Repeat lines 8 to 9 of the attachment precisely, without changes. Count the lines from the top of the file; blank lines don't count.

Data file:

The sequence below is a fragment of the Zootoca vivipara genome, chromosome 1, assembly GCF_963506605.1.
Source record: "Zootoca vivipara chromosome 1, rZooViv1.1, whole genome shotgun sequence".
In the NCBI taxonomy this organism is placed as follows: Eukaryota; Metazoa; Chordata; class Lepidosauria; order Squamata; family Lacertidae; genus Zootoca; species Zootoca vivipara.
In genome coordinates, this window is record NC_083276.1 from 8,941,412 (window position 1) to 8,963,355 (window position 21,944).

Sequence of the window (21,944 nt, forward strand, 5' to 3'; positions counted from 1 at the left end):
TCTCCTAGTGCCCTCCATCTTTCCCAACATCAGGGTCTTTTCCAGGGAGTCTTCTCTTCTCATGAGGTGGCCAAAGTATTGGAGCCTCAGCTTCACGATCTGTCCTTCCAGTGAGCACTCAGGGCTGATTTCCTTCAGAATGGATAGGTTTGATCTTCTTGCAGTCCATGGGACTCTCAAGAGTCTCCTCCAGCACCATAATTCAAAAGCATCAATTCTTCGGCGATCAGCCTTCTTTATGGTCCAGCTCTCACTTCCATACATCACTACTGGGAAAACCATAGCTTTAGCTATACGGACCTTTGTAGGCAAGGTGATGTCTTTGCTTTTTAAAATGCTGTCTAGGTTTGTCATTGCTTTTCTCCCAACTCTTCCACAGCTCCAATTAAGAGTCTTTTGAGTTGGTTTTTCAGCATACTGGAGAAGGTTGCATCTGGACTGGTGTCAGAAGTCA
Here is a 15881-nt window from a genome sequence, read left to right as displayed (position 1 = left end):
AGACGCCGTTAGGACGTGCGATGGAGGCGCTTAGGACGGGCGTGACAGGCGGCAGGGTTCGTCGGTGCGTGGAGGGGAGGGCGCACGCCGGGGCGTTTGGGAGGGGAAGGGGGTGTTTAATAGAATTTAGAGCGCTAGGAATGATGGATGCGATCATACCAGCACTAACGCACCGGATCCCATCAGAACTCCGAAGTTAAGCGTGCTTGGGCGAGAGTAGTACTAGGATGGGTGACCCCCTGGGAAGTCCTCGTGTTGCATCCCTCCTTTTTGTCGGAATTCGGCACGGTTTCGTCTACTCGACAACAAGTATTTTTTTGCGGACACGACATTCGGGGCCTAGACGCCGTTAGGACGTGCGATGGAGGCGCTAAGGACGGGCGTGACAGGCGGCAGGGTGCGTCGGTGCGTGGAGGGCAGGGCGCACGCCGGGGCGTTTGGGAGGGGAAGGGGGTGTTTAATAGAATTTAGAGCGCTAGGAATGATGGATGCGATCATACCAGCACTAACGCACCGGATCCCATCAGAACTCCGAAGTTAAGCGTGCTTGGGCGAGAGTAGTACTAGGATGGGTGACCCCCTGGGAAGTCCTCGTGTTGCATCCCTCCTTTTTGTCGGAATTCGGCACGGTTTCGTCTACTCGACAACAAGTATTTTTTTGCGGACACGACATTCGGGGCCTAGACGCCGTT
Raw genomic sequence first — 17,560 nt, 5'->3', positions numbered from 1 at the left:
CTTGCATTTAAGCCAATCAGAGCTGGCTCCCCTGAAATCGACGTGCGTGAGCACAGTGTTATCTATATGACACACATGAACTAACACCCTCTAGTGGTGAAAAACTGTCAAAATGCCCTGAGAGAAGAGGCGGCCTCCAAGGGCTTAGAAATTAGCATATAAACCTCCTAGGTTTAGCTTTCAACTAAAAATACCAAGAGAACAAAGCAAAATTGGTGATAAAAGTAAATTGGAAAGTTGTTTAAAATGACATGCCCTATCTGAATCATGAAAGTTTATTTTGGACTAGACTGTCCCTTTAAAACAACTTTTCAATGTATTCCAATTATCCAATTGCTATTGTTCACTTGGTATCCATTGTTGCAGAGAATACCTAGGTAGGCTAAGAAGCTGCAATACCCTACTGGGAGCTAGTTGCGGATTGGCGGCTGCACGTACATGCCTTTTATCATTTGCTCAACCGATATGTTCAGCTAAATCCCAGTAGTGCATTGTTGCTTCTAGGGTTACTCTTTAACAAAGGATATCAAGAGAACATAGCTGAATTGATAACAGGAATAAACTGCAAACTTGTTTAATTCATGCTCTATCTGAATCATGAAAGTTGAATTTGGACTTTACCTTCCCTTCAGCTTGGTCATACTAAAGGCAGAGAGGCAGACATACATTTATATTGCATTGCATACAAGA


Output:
AGACGCCGTTAGGACGTGCGATGGAGGCGCTTAGGACGGGCGTGACAGGCGGCAGGGTTCGTCGGTGCGTGGAGGGGAGGGCGCACGCCGGGGCGTTTGGGAGGGGAAGGGGGTGTTTAATAGAATTTAGAGCGCTAGGAATGATGGATGCGATCATACCAGCACTAACGCACCGGATCCCATCAGAACTCCGAAGTTAAGCGTGCTTGGGCGAGAGTAGTACTAGGATGGGTGACCCCCTGGGAAGTCCTCGTGTTGCATCCCTCCTTTTTGTCGGAATTCGGCACGGTTTCGTCTACTCGACAACAAGTATTTTTTTGCGGACACGACATTCGGGGCCTAGACGCCGTTAGGACGTGCGATGGAGGCGCTAAGGACGGGCGTGACAGGCGGCAGGGTGCGTCGGTGCGTGGAGGGCAGGGCGCACGCCGGGGCGTTTGGGAGGGGAAGGGGGTGTTTAATAGAATTTAGAGCGCTAGGAATGATGGATGCGATCATACCAGCACTAACGCACCGGATCCCATCAGAACTCCGAAGTTAAGCGTGCTTGGGCGAGAGTAGTACTAGGATGGGTGACCCCCTGGGAAGTCCTCGTGTTGCATCCCTCCTTTTTGTCGGAATTCGGCACGGTTTCGTCTACTCGACAACAAGTATTTTTTTGCGGACACGACATTCGGGGCCTAGACGCCGTT
Raw genomic sequence first — 17,560 nt, 5'->3', positions numbered from 1 at the left: